India’s attack on dirty money
RECENTLY, India’s government decided to withdraw 500 rupee (US$7) and 1000 rupee currency notes. The suddenness of the decision has taken India by surprise. While many have severely criticised the decision, some have hailed it as a brilliant move to uncover black money.
The close relationship between large-denomination currency notes and the black economy is well established. For example, criminals – and more recently, terrorists – are known to be major users of large denominations like the US$100 bill or 500 euro note. Common sense, therefore, suggests that increasing the use of alternative modes of payment like cheques, cards or internet banking, reduces corruption and ushers more transparency into an economy. Our research, using annual panel data of 54 countries for the period 2005-14, seems to support this common wisdom. We found that greater reliance on large denomination notes, inter alia, is positively associated with more corruption in an economy.
In India’s case, there is an additional problem relating to the forgery of large-value notes. Indian intelligence agencies suspect that these forged notes are being circulated in India with the help of a foreign power. Thus, there appears to be good merit in the decision of the Indian government.
The policy, however, could be criticised on several grounds. First, the Indian government has decided to reintroduce currency notes of large denominations (including the 500 and 2000 rupees) with increased security features. Our study suggests that with their reintroduction, it is likely that black money will rear its head again. Further, we fear that the possibility these notes will be forged again cannot be ruled out – especially if a foreign power is involved.
Second, the currency system in India, as in other parts of the world, is under the purview of the central bank. While legally the government can intervene in the working of the central bank, interventions of this nature are generally not considered desirable. At present, it is unclear the extent to which the Reserve Bank of India has been involved in this decision. What is clear, however, is that there was no debate in the Indian parliament on this issue. Procedurally, if a “legal tender” is withdrawn, that should require – if not legally, at least ethically – parliament’s sanction.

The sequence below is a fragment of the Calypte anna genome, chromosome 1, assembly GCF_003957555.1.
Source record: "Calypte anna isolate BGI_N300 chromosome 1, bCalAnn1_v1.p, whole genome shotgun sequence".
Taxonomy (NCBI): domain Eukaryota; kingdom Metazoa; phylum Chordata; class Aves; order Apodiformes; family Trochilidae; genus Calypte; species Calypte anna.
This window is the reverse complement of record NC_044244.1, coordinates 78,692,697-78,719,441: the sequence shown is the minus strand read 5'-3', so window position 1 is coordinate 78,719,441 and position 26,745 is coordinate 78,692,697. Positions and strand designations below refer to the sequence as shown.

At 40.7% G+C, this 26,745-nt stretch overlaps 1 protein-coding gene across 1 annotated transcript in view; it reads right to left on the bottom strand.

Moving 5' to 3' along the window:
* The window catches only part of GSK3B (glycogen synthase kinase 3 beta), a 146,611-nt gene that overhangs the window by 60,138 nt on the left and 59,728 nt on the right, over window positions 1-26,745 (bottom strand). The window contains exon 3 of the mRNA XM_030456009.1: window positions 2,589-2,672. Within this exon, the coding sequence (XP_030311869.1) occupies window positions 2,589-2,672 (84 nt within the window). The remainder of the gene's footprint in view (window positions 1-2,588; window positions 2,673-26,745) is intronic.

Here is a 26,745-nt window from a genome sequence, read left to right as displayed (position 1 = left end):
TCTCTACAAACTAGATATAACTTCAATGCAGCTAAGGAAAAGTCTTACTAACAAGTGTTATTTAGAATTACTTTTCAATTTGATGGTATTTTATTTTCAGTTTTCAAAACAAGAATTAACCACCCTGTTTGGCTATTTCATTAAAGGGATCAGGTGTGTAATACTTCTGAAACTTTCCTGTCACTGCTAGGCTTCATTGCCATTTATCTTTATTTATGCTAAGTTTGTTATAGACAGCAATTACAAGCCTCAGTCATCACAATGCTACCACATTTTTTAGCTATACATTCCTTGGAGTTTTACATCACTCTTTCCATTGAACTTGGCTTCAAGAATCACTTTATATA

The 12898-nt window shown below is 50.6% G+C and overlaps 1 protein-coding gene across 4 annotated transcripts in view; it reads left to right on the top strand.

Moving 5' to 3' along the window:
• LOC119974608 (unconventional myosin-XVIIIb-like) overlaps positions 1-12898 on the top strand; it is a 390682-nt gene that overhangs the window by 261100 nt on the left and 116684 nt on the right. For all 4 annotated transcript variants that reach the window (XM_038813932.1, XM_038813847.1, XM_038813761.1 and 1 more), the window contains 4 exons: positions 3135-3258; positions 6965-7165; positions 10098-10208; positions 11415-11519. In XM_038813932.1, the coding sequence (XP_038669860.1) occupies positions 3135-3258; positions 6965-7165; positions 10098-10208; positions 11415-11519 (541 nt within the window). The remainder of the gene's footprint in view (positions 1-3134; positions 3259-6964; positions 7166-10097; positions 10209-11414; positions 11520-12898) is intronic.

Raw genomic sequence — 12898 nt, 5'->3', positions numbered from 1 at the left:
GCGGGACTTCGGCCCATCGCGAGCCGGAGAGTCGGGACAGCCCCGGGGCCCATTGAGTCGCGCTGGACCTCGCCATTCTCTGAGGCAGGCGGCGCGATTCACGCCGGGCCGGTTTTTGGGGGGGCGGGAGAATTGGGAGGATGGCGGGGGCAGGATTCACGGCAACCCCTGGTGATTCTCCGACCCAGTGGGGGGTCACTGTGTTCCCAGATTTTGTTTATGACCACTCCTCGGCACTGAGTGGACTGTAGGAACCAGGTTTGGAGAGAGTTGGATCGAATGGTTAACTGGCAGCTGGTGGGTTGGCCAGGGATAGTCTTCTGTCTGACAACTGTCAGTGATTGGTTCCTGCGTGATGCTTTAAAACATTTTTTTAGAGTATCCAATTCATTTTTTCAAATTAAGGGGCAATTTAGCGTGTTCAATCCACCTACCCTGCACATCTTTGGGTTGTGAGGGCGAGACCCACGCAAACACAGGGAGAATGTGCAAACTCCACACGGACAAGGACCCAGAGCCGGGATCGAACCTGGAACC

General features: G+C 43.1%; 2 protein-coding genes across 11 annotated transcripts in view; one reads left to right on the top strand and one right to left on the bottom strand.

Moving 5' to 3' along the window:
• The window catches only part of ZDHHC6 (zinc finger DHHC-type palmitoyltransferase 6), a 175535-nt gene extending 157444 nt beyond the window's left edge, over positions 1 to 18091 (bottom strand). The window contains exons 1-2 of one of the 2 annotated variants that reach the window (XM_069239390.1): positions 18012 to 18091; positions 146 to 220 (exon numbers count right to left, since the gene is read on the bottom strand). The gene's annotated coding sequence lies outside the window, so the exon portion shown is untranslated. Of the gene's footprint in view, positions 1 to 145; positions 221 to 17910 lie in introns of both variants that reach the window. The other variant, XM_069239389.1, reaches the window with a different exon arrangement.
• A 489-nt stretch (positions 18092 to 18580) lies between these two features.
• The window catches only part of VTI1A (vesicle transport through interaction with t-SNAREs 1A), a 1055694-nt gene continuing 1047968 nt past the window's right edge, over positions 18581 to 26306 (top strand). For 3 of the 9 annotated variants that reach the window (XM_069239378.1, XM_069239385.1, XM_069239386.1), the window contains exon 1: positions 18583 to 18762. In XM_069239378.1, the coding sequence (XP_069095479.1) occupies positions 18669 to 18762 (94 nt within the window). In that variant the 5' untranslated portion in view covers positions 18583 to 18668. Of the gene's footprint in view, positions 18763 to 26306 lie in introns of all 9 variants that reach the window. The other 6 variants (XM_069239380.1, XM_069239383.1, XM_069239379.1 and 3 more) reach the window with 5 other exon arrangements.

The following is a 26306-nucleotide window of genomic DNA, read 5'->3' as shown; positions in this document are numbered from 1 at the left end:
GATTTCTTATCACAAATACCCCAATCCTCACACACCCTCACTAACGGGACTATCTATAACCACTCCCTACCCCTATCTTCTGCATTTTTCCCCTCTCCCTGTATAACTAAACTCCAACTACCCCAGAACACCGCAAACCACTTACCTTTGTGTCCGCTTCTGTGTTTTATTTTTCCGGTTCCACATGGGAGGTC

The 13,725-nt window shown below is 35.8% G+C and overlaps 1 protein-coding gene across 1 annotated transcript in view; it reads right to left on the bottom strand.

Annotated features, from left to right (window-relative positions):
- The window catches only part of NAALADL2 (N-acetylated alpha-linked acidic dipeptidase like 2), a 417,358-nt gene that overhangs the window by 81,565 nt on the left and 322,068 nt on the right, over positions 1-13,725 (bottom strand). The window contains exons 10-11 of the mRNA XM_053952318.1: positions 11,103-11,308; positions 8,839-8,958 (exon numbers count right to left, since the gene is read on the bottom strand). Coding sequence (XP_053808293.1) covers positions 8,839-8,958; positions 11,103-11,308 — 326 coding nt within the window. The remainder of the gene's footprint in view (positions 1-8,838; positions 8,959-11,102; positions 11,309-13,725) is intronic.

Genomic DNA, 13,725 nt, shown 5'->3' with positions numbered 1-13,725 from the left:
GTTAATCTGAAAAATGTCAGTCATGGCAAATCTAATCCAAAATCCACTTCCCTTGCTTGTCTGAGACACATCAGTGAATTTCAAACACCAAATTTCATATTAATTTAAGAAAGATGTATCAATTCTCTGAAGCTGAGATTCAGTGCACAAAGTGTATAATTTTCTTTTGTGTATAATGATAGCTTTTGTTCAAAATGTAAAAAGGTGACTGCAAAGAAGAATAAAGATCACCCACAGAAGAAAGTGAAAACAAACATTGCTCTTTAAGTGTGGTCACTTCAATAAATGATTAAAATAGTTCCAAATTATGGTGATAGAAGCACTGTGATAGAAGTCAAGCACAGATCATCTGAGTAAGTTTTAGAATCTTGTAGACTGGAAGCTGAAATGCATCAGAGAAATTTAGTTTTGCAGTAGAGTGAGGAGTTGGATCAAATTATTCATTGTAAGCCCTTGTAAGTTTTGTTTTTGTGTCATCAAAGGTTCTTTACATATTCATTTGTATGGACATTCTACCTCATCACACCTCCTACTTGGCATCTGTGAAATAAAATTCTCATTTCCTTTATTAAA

Third, the suddenness of the decision had been a big surprise to all. A golden rule in policy-making is that radical decisions involve more risk. An alternative, and safer, approach would have been to withdraw these notes gradually with the help of the central bank. This approach would have avoided the short-run problems relating to a paucity of cash and reduced the transactional costs of the policy greatly.
One possibility is that surprise was key to the policy’s potential success, as it gave the owners of black money no time to adjust. However, we argue that being rich, such people have the necessary money and manpower to react quickly. For example, newspapers are reporting that railway tickets are currently being booked in bulk with old notes of high denomination. To carry out this type of work on a large scale, one obviously needs money and manpower. Those who have both can follow a similar strategy of dividing big cash into many small chunks and converting them either to deposits or small denominations. Obviously, the policy of the Indian government will increase the cost and risk associated with such activities now and in this way may lead to a reduction in corruption. However, the above observations also suggest that dramatic changes are unlikely.
More importantly, our concern is that the very high transaction cost the policy has unleashed could itself lead to the creation of a (black) market for converting big notes into smaller ones. It could also lead to the hoarding of smaller-denomination notes and cash in general. The possibility of hoarding implies that the demand for cash would exceed the normal transactional need and satisfying it will not be easy in the short run. If the hoarding problem is not addressed quickly, then the current crisis may persist for a long time.
Finally, while our research suggests that the removal of large notes helps a country to reduce corruption, we do not suggest that cash as a whole should be removed totally. Cash transactions are anonymous, while all other transactions leave a trace. Today that trace may help us to reduce corruption, but the lack of anonymity in an economic transaction always helps the incumbent political power. We fear that dictators will love this power, as it will help them to anticipate any political move by the opposition. – Policy Forum
An alternative, and safe, approach would have been to withdraw these notes gradually with the help of the central bank.
Kaushik Bhattacharya is currently a professor of economics at the Indian Institute of Management Lucknow. Sunny Kumar Singh is an assistant professor of economics at Narsee Monjee Institute of Management Studies, Hyderabad, India.
Indian Youth Congress activists show replicas of old Indian rupee notes during a protest against the rupee note change in New Delhi, India, on November 18. Indian Prime Minister Narendra Modi announced the elimination of the 500 and 1000 rupee bills hours before the measure took effect at midnight November 8.